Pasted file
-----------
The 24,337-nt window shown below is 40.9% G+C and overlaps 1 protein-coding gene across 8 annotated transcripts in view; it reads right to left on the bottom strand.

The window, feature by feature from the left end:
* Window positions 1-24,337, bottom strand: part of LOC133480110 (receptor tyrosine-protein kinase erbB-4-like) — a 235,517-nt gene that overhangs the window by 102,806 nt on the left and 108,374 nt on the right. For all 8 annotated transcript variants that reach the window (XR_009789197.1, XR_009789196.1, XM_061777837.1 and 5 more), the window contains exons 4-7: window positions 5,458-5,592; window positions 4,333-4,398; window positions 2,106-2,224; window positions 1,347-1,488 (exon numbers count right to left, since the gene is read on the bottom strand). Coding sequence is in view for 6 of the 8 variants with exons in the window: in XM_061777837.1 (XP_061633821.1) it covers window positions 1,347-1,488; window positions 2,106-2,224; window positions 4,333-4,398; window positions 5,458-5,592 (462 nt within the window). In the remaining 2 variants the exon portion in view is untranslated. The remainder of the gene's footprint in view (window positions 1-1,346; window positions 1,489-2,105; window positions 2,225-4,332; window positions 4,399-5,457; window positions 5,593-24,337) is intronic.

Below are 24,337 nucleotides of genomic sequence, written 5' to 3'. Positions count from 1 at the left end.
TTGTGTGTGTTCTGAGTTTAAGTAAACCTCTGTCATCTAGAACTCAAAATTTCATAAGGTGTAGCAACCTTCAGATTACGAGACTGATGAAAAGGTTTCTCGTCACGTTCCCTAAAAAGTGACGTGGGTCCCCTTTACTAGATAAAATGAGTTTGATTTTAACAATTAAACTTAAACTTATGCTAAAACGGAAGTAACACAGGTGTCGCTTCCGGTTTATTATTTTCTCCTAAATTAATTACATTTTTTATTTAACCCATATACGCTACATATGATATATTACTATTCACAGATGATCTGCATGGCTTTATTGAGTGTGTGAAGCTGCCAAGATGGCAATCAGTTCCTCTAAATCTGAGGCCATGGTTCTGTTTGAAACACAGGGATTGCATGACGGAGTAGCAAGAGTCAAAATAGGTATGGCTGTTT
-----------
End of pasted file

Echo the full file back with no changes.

The 24,337-nt window shown below is 40.9% G+C and overlaps 1 protein-coding gene across 8 annotated transcripts in view; it reads right to left on the bottom strand.

The window, feature by feature from the left end:
* Window positions 1-24,337, bottom strand: part of LOC133480110 (receptor tyrosine-protein kinase erbB-4-like) — a 235,517-nt gene that overhangs the window by 102,806 nt on the left and 108,374 nt on the right. For all 8 annotated transcript variants that reach the window (XR_009789197.1, XR_009789196.1, XM_061777837.1 and 5 more), the window contains exons 4-7: window positions 5,458-5,592; window positions 4,333-4,398; window positions 2,106-2,224; window positions 1,347-1,488 (exon numbers count right to left, since the gene is read on the bottom strand). Coding sequence is in view for 6 of the 8 variants with exons in the window: in XM_061777837.1 (XP_061633821.1) it covers window positions 1,347-1,488; window positions 2,106-2,224; window positions 4,333-4,398; window positions 5,458-5,592 (462 nt within the window). In the remaining 2 variants the exon portion in view is untranslated. The remainder of the gene's footprint in view (window positions 1-1,346; window positions 1,489-2,105; window positions 2,225-4,332; window positions 4,399-5,457; window positions 5,593-24,337) is intronic.

Below are 24,337 nucleotides of genomic sequence, written 5' to 3'. Positions count from 1 at the left end.
TTGTGTGTGTTCTGAGTTTAAGTAAACCTCTGTCATCTAGAACTCAAAATTTCATAAGGTGTAGCAACCTTCAGATTACGAGACTGATGAAAAGGTTTCTCGTCACGTTCCCTAAAAAGTGACGTGGGTCCCCTTTACTAGATAAAATGAGTTTGATTTTAACAATTAAACTTAAACTTATGCTAAAACGGAAGTAACACAGGTGTCGCTTCCGGTTTATTATTTTCTCCTAAATTAATTACATTTTTTATTTAACCCATATACGCTACATATGATATATTACTATTCACAGATGATCTGCATGGCTTTATTGAGTGTGTGAAGCTGCCAAGATGGCAATCAGTTCCTCTAAATCTGAGGCCATGGTTCTGTTTGAAACACAGGGATTGCATGACGGAGTAGCAAGAGTCAAAATAGGTATGGCTGTTT